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Gymnastics unexpectedly falls short in several individual events at NCAA finals

According to UCLA coach Valorie Kondos Field, freshman Danusia Francis’ sideways aerial on beam was the first completed at the NCAA level.

By Zachary Lemos

April 22, 2013 12:20 a.m.

Standing sideways on the balance beam, freshman Danusia Francis paused, her focus visible on her face. She took a deep inhale before flipping through the air in an inverted aerial, a move never before tried in a college competition – and one she only decided to try the night before.

Francis’ feet touched down perfectly on the less-than-four-inch-wide beam and the freshman gymnast broke into a smile, knowing that she had likely just secured a first-place finish.

But only moments later, she unexpectedly wobbled off the beam, dropping from possibly placing first in Sunday’s individual event finals to placing second to last.

“It was obviously the adrenaline of the first skill,” said coach Valorie Kondos Field. “She absolutely would have won.”

Francis’ performance was indicative of the Bruins’ performance all weekend at Pauley Pavilion; UCLA took risks and forced its way into Saturday’s Super Six competition, one some didn’t expect the team to be in, only to sputter out at the end.

The Bruins ended up fourth overall while the top-seeded Florida Gators came away with their first-ever gymnastics title despite seeing two of their athletes fall in the opening event.

Florida’s unexpected errors meant that, for a good part of Saturday’s competition, UCLA appeared to have a real shot at winning its seventh NCAA gymnastics title.

“I say it over and over and over again: this is the little team that could,” Kondos Field said after Saturday’s competition.

UCLA led through the first two rounds of the team competition, but by the time senior Vanessa Zamarripa stood ready for her last event, Florida and Oklahoma had made it clear that they would claim the top two spots and the other schools would be left to fight for third through sixth.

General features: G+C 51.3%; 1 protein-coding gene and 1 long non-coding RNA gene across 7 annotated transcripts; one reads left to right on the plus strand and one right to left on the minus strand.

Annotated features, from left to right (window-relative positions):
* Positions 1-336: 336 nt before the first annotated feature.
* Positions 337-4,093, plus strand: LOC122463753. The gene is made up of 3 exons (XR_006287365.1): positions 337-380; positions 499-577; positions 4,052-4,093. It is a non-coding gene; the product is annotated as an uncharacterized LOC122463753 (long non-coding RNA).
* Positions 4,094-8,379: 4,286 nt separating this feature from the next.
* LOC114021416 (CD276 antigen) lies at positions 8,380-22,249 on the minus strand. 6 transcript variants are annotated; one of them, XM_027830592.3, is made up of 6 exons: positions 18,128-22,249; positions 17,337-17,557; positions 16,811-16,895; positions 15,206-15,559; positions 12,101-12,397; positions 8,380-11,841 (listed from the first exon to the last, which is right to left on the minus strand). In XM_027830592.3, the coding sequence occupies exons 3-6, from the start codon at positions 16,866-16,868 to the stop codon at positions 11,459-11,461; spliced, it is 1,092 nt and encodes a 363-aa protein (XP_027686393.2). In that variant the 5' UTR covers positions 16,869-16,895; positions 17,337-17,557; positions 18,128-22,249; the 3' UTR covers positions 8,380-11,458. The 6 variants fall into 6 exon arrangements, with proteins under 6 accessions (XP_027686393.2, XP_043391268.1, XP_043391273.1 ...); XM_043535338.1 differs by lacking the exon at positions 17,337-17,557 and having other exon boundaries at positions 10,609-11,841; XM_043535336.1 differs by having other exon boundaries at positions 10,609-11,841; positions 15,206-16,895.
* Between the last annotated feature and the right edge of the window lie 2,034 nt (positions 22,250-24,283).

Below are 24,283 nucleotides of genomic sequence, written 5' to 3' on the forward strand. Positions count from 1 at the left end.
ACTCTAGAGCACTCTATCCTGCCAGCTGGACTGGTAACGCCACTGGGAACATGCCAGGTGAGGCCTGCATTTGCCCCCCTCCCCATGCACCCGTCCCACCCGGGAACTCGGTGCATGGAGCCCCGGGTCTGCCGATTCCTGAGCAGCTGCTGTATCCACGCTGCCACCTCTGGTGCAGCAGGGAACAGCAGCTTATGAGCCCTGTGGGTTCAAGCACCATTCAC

Even if Zamarripa had closed the night with her 10th career perfect 10, UCLA would only have tied with Alabama for third, but instead she had an uncharacteristic fall and the Bruins ended the night on a low note.

UCLA put up a team score of 197.100, not nearly enough to best Florida’s 197.575, which was the second-highest team score in NCAA finals history. The Gators, coached by UCLA alumna Rhonda Faehn, also set a new record in NCAA championships floor competition by posting a 49.725.

With the title out of reach, the Bruins took time to look back at how far they’ve come in an injury-laden season.

“My very first feeling is disappointment but rationally, it’s a success,” said senior Lichelle Wong. “It’s a success that we’re here and that we got to experience this in Pauley Pavilion with all of our fans. And being able to be in the Super Six, that’s just amazing.”

Wong, along with Francis, was one of five UCLA athletes to compete in the individual event final on Sunday where the strain of the past two days was visible. Along with Francis’ low finish on beam, junior Olivia Courtney finished second to last on floor after an uncertain landing on one of her passes.

However, the Bruins had a stronger showing on vault – after the Alabama Crimson Tide and the LSU Tigers claimed the top two spots, Bruins snagged the next three, earning scores of 9.9 or higher.

Courtney led UCLA with a 9.9167, followed by seniors Kaelie Baer and Zamarripa. However, Wong ended up in second to last due to an unstuck landing.

After having to fight off Utah to even make it past Friday’s semifinal, the stress of the Super Six competition and the mixed showing in the individual event final, Kondos Field said she was pleased to see her team perform like it did over the weekend.

“I actually feel really good, the fact that we were even in it at all is just remarkable,” the coach said. “Emotionally, physically, mentally, we are spent. We left it all on the floor.”

The Bruins proved this adage true with their heartfelt reactions to the weekend’s events.

After her fall on Saturday, the day’s high emotions were visible on Zamarripa’s face, which was still teary as she faced the throng of reporters at the night’s finish. But faced with disappointment in her final team competition as a Bruin, the senior tried to keep things in perspective.

“I mean, it could’ve been worse. We could’ve not been here today,” she said. “Life isn’t about sticking your vault or doing floor routines. Take what you learned in gymnastics and carry it on to later in your life.”

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Zachary Lemos
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